Hello Juce team and community. I want to start off by saying thanks to the devs for your work on this software. You guys have probably helped me reduce months of work into what will hopefully result in a functional prototype for my audio app in the next week or so. I’ve only been at the Juce development stage for a few days, and I’m pretty satisfied with the progress I’m making.
Now on to Business:
I’m new to Juce and C++, and I was using some snippets from the “Processing Audio Input” tutorial. In the first line in the body of
getNextAudioBlock(), you guys initialize a pointer to
- It seems when a juce project is executed while the linux jack server is running, there is quite a delay in start up. The audio device pointers seems to be null when the audio app component first calls
getNextAudioBlock(), and this causes a segfault.
device in an if statement, and things were running smoothly. At this point, I can pass an input buffer sample to the
AudioVisualiserComponent and see a waveform, so I’m know I’m getting data through. Great! Now if I start playing around with the input and output channel options produced by
AudioSelectorComponent, I get three problems.
The gui is not responsive after disabling all channels. E.g. after turning off all output channels it becomes difficult to turn them back on.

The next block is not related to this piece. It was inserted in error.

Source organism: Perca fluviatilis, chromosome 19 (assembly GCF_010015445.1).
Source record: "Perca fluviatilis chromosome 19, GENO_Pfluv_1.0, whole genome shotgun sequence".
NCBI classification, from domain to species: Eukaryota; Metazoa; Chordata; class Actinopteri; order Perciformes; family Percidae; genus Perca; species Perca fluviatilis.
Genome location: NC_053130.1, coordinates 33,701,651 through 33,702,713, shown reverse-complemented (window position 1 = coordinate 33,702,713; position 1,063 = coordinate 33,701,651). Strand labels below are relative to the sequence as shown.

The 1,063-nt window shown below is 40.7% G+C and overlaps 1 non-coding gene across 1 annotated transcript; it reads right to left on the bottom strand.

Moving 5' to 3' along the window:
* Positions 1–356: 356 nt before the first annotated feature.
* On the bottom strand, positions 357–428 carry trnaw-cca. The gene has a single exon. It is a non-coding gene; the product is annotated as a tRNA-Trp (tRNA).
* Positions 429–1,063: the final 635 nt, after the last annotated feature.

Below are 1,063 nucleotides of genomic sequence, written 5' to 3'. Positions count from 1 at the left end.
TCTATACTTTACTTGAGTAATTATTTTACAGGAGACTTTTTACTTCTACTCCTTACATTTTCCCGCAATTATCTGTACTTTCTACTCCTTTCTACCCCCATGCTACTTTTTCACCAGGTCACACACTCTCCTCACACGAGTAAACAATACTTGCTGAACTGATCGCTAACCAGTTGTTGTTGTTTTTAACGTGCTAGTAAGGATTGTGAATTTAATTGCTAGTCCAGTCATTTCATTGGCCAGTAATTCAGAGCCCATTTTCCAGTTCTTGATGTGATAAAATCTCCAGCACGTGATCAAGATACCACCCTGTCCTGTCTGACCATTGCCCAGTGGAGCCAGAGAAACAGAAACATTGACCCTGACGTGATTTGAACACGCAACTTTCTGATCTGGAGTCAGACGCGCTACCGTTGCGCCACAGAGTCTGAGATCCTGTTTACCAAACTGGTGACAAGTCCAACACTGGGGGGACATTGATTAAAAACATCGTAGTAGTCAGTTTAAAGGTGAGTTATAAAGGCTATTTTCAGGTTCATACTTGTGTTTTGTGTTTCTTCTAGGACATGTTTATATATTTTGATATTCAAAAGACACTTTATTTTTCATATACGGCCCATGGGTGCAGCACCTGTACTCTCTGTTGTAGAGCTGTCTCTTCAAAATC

Toggling the channels on and off inside the project eventually causes a segfault.
Toggling the connections in jack eventually causes the error “AddressSanitizer: heap-use-after-free”
Currently, I’m reading up on c++/juce debugging, coredumps, etc. and trying to figure out how to help you help me now and in the future in you’re so inclined. If it matters, my project deviates from the default due to me adding
-fsanitize=address compiler and linker flags in my linux makefile, and I added the
JUCE_JACK definition to the juce_audio_devices module.
All of this leads to my final questions:
What is the preferred way of showing debug info to you all? I’ve seen valgrind and gdb mentioned.
Should I be guarding every pointer with an if statement before use? The audio processing tutorial didn’t show this idiom, but this seems to be the thing to do in C++.
Are there any general best practices when dealing with audiobuffers, midi buffers, audio devices and gui updating? Now that I’ve gotten this far, I get the feeling I’m going to be running into more memory issues than anything else as I proceed.
I can see from a few gdb sessions that multiple threads are started up when the binary is started. I can imagine there would be some issues between the gui sending messages to turn audio device features on and off, and actual processing of the audio data, but async programming isn’t really my forte, so I’m not sure how to proceed.